Proposals for a global treaty on funding and coordination of medical research and development will be discussed this week at the 65th World Health Assembly in Geneva. The proposals grow out of the ongoing debate over the failure of the world’s IP system to incentivize research into diseases that primarily affect the world’s poor.
Last month, the Consultative Expert Working Group on R&D Financing and Coordination submitted a report to the body that recommended the negotiation of a “proposed convention [that] aims at providing effective financing and coordination mechanisms to promote R&D. We see a convention not as a replacement for the existing intellectual property rights system, but as a supplementary instrument where the current system does not function.”
For the World Health Assembly, Kenya has submitted a resolution that calls on the World Health Organization to begin work on a “Convention on Research and Development Financing and Coordination taking into account the CEWG recommendations, in particular, the strengthening and securing sustainable funding to address identified R&D priorities of developing countries; promoting R&D in diseases that disproportionately affect developing countries; delinking R&D costs and prices of products; enhancing innovative capacity of developing countries and technology transfer; generating R&D outcomes as public goods and strengthening R&D coordination mechanisms.”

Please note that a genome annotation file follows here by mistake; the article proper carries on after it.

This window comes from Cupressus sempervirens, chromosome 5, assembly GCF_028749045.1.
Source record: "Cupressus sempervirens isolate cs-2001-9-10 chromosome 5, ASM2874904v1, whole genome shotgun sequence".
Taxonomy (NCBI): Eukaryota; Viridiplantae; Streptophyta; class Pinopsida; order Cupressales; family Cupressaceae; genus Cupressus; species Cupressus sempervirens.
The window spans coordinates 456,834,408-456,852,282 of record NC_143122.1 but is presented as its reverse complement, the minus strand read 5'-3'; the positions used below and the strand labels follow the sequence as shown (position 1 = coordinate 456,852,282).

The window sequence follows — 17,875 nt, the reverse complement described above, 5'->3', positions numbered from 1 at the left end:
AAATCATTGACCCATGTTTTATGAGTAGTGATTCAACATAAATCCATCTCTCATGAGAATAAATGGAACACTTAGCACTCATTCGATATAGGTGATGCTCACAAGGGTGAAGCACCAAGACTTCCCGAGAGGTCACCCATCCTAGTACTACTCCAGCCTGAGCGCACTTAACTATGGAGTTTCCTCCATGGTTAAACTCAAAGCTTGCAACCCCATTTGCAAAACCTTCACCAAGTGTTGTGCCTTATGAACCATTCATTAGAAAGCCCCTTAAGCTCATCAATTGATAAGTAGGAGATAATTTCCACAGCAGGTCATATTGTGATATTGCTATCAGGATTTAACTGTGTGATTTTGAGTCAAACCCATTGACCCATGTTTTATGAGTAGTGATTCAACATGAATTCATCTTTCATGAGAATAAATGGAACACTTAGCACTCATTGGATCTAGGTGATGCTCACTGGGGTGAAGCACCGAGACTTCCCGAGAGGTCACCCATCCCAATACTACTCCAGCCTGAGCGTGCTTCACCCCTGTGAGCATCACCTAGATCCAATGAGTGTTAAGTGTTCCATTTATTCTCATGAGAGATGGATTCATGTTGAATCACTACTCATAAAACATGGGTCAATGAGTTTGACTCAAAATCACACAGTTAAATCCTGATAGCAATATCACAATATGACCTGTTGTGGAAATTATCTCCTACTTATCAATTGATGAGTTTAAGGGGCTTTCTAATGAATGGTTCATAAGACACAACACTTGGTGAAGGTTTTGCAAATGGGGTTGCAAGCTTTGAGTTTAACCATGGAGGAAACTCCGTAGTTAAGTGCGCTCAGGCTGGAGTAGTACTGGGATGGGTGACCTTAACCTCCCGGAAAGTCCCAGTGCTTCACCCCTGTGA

Suerie Moon, Jorge Bermudez, and Ellen ‘t Hoen published a paper in PLoS Medicine, arguing that “effective tools for global governance are required to generate medical R&D as a global public good, based on the understanding that a politically and financially sustainable system will require both fair contributions from all, and fair benefit-sharing for all.” On May 22, there will be a side event at the 65th World Health Assembly co-hosted by MSF and HAI titled “Time for a binding convention on R&D relevant to the health needs of developing countries?” The event will feature representatives from the governments of Kenya and Bangladesh and from the nonprofits HAI and Knowledge Ecology International.